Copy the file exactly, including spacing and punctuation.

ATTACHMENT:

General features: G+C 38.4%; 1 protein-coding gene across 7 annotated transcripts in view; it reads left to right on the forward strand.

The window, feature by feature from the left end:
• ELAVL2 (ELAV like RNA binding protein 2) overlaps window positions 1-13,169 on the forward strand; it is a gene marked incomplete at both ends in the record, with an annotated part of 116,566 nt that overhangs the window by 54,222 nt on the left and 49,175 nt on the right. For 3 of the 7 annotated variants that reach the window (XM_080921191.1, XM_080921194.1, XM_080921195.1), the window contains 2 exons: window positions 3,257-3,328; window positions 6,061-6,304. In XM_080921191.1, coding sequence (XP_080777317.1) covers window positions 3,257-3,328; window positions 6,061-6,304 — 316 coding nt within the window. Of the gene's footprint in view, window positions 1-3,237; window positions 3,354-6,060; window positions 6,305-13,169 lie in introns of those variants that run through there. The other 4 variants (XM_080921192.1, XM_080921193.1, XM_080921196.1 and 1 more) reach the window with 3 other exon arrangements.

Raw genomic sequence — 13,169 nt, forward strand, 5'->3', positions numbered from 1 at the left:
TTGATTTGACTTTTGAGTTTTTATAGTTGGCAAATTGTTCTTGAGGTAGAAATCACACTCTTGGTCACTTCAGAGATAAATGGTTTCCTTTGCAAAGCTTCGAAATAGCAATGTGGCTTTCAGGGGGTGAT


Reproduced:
General features: G+C 38.4%; 1 protein-coding gene across 7 annotated transcripts in view; it reads left to right on the forward strand.

The window, feature by feature from the left end:
• ELAVL2 (ELAV like RNA binding protein 2) overlaps window positions 1-13,169 on the forward strand; it is a gene marked incomplete at both ends in the record, with an annotated part of 116,566 nt that overhangs the window by 54,222 nt on the left and 49,175 nt on the right. For 3 of the 7 annotated variants that reach the window (XM_080921191.1, XM_080921194.1, XM_080921195.1), the window contains 2 exons: window positions 3,257-3,328; window positions 6,061-6,304. In XM_080921191.1, coding sequence (XP_080777317.1) covers window positions 3,257-3,328; window positions 6,061-6,304 — 316 coding nt within the window. Of the gene's footprint in view, window positions 1-3,237; window positions 3,354-6,060; window positions 6,305-13,169 lie in introns of those variants that run through there. The other 4 variants (XM_080921192.1, XM_080921193.1, XM_080921196.1 and 1 more) reach the window with 3 other exon arrangements.

Raw genomic sequence — 13,169 nt, forward strand, 5'->3', positions numbered from 1 at the left:
TTGATTTGACTTTTGAGTTTTTATAGTTGGCAAATTGTTCTTGAGGTAGAAATCACACTCTTGGTCACTTCAGAGATAAATGGTTTCCTTTGCAAAGCTTCGAAATAGCAATGTGGCTTTCAGGGGGTGAT